4. Find Other Ways to Make Working Out More Fun
In addition to finding workouts you enjoy, look for other fun ways to make fitness a part of your life again.
For example, you and your spouse can engage in some friendly competition to see who can get more steps in during the day. You can participate in a fitness challenge your local gym is running. Many smartwatches, wearable trackers, and mobile apps even have challenges you can join if you need some external motivation.
You can also choose something enjoyable to do during your workout if you find it difficult to get going. For example, you can catch up on a TV show while on the treadmill or listen to an intriguing podcast while lifting weights.
Combining your workouts with other pleasurable activities can help you look forward to training, which is essential when trying to reestablish a routine.
5. Follow Beginner-Friendly Routines
It can be frustrating to feel like you’re a beginner again. Still, a beginner-friendly training routine is a good starting point for getting back in shape. Since beginner routines focus on the fundamentals, they are great for rebuilding strength and consistency.
You don’t have to stay on a beginner program for long, though. After about 12 weeks, your body should be re-acclimated to training, and you can move on to a more advanced program.
Fitbod can help you create a beginner workout routine if you’re unsure how to get started. Once you’re ready to move on, you can adjust your experience level and get a new, more advanced program. If you’re ready to start working out again, download the Fitbod app and get your first three workouts for free.
6. Keep Training Volume Low
This next step piggybacks off the previous one. If you follow a beginner routine, starting over with low training volume is easier because most beginner programs are already designed that way. But if you want to create your own training program, it’s important to keep volume low when starting over.
This is because your body will be deconditioned after not working out for a long time. It’s best to regain your ability to handle large training volumes by gradually working your way up.
If you’re following a lifting program, you may want to start with 3-4 exercises and 3 sets of 6-10 reps. After about 4-8 weeks, you can add a couple more exercises and increase your working sets to 4.
If you’re doing cardio, you may want to start with 15-20 minutes and take breaks as needed. Over time, you can aim for longer work periods until you need to rest. Once you can go the full 15-20 minutes without stopping, you can add 1 minute to your workouts each week.
Starting with a low-volume program will give you more room to make progress over the next several weeks or months without risking injury from doing too much too soon.
Related Article: Missing a Day of Lifting: Will You Lose Your Gains?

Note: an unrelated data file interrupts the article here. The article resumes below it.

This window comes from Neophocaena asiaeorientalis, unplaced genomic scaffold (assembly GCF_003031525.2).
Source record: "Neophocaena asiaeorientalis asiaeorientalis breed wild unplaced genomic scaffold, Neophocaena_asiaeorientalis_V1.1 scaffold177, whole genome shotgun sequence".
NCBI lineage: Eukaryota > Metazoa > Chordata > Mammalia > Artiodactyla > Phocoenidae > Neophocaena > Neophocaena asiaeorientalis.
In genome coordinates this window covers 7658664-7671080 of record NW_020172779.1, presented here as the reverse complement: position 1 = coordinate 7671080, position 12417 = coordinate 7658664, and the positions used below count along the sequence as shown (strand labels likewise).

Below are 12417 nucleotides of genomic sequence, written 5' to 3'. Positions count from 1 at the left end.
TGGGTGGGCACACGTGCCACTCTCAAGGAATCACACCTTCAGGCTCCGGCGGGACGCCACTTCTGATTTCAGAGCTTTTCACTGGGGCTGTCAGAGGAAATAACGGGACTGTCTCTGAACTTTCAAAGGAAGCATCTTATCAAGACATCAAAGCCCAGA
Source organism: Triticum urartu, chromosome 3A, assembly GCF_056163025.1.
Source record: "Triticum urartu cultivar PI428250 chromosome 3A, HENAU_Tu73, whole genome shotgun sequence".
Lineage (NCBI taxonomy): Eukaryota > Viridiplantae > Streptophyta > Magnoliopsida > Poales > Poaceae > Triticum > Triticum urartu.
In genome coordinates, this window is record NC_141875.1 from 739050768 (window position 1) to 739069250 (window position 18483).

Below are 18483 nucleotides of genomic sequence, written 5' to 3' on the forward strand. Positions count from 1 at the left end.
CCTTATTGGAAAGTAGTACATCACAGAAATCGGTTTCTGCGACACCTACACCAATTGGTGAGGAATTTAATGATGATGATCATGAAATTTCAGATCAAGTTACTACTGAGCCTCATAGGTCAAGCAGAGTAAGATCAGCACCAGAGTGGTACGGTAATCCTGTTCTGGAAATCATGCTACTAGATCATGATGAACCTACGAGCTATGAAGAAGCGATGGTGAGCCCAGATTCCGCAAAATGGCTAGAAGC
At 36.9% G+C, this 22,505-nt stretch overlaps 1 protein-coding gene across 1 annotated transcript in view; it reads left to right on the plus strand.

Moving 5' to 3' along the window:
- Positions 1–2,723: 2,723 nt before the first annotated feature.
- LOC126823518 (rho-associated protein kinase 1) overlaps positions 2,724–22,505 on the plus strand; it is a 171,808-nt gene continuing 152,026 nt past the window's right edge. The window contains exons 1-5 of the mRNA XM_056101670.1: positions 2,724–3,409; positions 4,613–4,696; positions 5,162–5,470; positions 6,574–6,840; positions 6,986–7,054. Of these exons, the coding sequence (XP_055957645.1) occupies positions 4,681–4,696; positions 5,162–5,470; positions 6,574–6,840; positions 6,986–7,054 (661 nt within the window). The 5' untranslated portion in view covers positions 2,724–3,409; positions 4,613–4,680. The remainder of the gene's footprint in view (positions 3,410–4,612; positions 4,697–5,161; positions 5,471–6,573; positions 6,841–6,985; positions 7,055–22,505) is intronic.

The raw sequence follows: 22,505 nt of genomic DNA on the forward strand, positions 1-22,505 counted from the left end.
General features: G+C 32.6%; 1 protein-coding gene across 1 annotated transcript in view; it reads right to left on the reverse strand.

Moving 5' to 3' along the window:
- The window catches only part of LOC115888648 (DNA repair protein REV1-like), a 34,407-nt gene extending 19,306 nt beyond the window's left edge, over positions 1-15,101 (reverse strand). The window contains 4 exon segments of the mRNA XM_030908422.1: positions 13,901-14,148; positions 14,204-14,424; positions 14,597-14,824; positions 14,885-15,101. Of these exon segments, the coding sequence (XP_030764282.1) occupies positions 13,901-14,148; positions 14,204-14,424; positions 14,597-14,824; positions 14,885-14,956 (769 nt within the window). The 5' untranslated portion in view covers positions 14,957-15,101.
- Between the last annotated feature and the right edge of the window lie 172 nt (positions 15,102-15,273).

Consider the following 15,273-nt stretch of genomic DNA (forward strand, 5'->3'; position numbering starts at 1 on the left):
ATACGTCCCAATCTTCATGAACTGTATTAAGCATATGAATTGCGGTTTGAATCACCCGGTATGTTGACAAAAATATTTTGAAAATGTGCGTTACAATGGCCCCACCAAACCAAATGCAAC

7. Keep Training Intensity Low
In addition to keeping training volume low, I recommend keeping training intensity low when getting back in shape. You won’t be at the same levels you were at when you were working out consistently, so you shouldn’t expect to be able to jump right back into it.
For example, your previous one rep max back squat may have been 350lbs, but it won’t be the same if you haven’t squatted in over a year. As such, you shouldn’t start a new lifting routine and base it off that old rep max.
Instead, take 80-90% of your previous one rep maxes, then take 60-70% of those numbers and base your routine on those. After a few weeks, when your body has acclimated to training again, you can start to train at a higher intensity.
The same goes for cardio or endurance activities. Start with a low to moderate intensity that feels challenging but doable, and stick with that for a few weeks. Once you’ve rebuilt your cardiovascular base, you can push yourself to train harder or faster.
8. Incorporate Active Recovery Days
You’re bound to feel sore and more tired than usual when you start working out again. Adding some active recovery days to your routine can help with this.
Active recovery includes low-impact activities that get your body moving but don’t cause much muscular stress. Some examples are stretching, walking, or riding a bike.
Staying active, even on non-training days, has been shown to ease muscle pain and improve recovery. Because it keeps your body moving, it can also go a long way in helping you build up your fitness levels again.
Related Article: 3 Differences Between LISS Cardio and HIIT (#3 Is Cool)
9. Track Your Progress
You likely tracked your gym progress when you worked out previously. Doing it when you restart your fitness journey will allow you to see how much stronger, faster, and fitter you’re getting again. That can motivate you to keep going if you are frustrated by a seeming lack of progress.